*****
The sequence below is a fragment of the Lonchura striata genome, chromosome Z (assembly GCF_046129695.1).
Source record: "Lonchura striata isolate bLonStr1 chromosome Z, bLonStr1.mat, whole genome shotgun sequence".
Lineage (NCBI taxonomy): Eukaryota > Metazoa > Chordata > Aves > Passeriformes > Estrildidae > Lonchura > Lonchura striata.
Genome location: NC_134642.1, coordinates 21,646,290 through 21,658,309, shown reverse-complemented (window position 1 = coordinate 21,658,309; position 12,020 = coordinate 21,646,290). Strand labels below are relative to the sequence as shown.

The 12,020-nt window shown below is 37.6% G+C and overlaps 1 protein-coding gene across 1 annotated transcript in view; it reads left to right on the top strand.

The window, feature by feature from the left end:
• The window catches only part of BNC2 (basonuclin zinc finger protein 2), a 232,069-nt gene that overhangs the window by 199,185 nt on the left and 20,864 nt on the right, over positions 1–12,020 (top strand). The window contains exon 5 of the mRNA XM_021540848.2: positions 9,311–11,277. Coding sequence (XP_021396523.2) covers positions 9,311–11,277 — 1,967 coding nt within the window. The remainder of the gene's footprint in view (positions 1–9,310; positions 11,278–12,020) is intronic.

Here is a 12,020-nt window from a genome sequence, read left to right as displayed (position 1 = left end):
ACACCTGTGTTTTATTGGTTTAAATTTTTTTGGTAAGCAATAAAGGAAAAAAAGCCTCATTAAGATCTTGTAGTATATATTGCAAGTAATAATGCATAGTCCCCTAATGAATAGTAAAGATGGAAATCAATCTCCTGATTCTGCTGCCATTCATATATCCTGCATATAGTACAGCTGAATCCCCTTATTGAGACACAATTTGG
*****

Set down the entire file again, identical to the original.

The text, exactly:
The sequence below is a fragment of the Lonchura striata genome, chromosome Z (assembly GCF_046129695.1).
Source record: "Lonchura striata isolate bLonStr1 chromosome Z, bLonStr1.mat, whole genome shotgun sequence".
Lineage (NCBI taxonomy): Eukaryota > Metazoa > Chordata > Aves > Passeriformes > Estrildidae > Lonchura > Lonchura striata.
Genome location: NC_134642.1, coordinates 21,646,290 through 21,658,309, shown reverse-complemented (window position 1 = coordinate 21,658,309; position 12,020 = coordinate 21,646,290). Strand labels below are relative to the sequence as shown.

The 12,020-nt window shown below is 37.6% G+C and overlaps 1 protein-coding gene across 1 annotated transcript in view; it reads left to right on the top strand.

The window, feature by feature from the left end:
• The window catches only part of BNC2 (basonuclin zinc finger protein 2), a 232,069-nt gene that overhangs the window by 199,185 nt on the left and 20,864 nt on the right, over positions 1–12,020 (top strand). The window contains exon 5 of the mRNA XM_021540848.2: positions 9,311–11,277. Coding sequence (XP_021396523.2) covers positions 9,311–11,277 — 1,967 coding nt within the window. The remainder of the gene's footprint in view (positions 1–9,310; positions 11,278–12,020) is intronic.

Here is a 12,020-nt window from a genome sequence, read left to right as displayed (position 1 = left end):
ACACCTGTGTTTTATTGGTTTAAATTTTTTTGGTAAGCAATAAAGGAAAAAAAGCCTCATTAAGATCTTGTAGTATATATTGCAAGTAATAATGCATAGTCCCCTAATGAATAGTAAAGATGGAAATCAATCTCCTGATTCTGCTGCCATTCATATATCCTGCATATAGTACAGCTGAATCCCCTTATTGAGACACAATTTGG